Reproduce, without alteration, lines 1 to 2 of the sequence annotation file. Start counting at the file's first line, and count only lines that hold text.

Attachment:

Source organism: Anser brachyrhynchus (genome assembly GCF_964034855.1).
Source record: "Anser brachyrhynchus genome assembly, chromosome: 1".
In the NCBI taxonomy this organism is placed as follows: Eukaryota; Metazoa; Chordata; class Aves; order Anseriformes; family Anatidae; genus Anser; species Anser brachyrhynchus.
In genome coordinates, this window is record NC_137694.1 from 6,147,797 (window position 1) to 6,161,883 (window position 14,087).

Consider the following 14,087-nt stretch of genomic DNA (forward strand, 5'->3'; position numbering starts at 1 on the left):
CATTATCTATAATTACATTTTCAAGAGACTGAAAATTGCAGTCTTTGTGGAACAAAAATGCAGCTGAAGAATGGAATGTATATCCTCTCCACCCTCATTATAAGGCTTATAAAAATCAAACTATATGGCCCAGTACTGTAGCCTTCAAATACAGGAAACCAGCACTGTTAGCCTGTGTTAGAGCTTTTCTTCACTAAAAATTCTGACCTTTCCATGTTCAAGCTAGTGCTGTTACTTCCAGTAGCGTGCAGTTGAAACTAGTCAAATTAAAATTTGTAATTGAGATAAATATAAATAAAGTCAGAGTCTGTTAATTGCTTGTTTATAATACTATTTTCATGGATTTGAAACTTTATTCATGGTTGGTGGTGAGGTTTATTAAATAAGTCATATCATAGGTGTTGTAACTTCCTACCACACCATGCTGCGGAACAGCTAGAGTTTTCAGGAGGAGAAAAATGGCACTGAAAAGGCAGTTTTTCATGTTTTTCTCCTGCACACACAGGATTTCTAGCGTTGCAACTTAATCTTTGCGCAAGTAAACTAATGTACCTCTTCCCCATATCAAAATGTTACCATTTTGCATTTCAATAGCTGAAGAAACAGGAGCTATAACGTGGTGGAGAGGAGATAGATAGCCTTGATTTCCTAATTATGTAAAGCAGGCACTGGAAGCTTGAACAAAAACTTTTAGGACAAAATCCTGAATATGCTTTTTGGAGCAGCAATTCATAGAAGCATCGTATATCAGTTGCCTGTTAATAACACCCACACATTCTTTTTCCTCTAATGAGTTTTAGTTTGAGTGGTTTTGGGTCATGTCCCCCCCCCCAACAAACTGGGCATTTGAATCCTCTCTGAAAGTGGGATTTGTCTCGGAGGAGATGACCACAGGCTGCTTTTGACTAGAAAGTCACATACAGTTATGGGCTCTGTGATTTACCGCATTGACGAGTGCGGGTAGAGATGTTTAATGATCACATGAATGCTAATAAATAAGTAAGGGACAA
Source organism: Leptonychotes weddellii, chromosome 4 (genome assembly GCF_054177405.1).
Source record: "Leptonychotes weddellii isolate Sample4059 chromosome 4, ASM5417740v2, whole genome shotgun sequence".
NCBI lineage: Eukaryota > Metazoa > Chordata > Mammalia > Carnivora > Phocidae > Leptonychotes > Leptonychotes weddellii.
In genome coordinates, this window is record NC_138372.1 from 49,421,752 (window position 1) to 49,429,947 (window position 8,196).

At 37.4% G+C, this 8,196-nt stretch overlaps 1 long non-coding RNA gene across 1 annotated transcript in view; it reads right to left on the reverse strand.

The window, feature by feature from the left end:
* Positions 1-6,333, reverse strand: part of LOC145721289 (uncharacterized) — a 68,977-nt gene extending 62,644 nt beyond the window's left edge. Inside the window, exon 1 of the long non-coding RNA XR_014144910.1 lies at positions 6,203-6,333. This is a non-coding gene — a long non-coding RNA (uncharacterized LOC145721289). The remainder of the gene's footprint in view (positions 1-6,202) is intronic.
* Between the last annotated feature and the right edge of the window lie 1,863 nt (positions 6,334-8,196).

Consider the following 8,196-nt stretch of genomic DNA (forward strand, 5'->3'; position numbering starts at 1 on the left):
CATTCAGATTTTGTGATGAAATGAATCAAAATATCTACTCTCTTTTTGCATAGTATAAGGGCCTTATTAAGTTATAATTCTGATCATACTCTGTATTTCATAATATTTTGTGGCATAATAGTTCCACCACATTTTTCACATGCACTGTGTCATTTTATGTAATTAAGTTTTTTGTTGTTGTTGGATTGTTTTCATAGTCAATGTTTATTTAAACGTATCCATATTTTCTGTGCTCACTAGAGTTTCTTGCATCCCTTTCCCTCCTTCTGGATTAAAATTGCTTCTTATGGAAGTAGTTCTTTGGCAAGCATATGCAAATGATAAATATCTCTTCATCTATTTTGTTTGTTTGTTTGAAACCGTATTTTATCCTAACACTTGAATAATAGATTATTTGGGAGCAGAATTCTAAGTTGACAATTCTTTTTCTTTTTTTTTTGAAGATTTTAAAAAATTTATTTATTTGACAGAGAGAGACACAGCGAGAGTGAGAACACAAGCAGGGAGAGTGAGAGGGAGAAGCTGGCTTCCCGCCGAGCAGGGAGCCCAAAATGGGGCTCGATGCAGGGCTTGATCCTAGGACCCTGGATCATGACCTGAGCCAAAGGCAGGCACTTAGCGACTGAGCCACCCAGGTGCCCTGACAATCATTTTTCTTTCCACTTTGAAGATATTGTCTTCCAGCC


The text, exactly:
Source organism: Anser brachyrhynchus (genome assembly GCF_964034855.1).
Source record: "Anser brachyrhynchus genome assembly, chromosome: 1".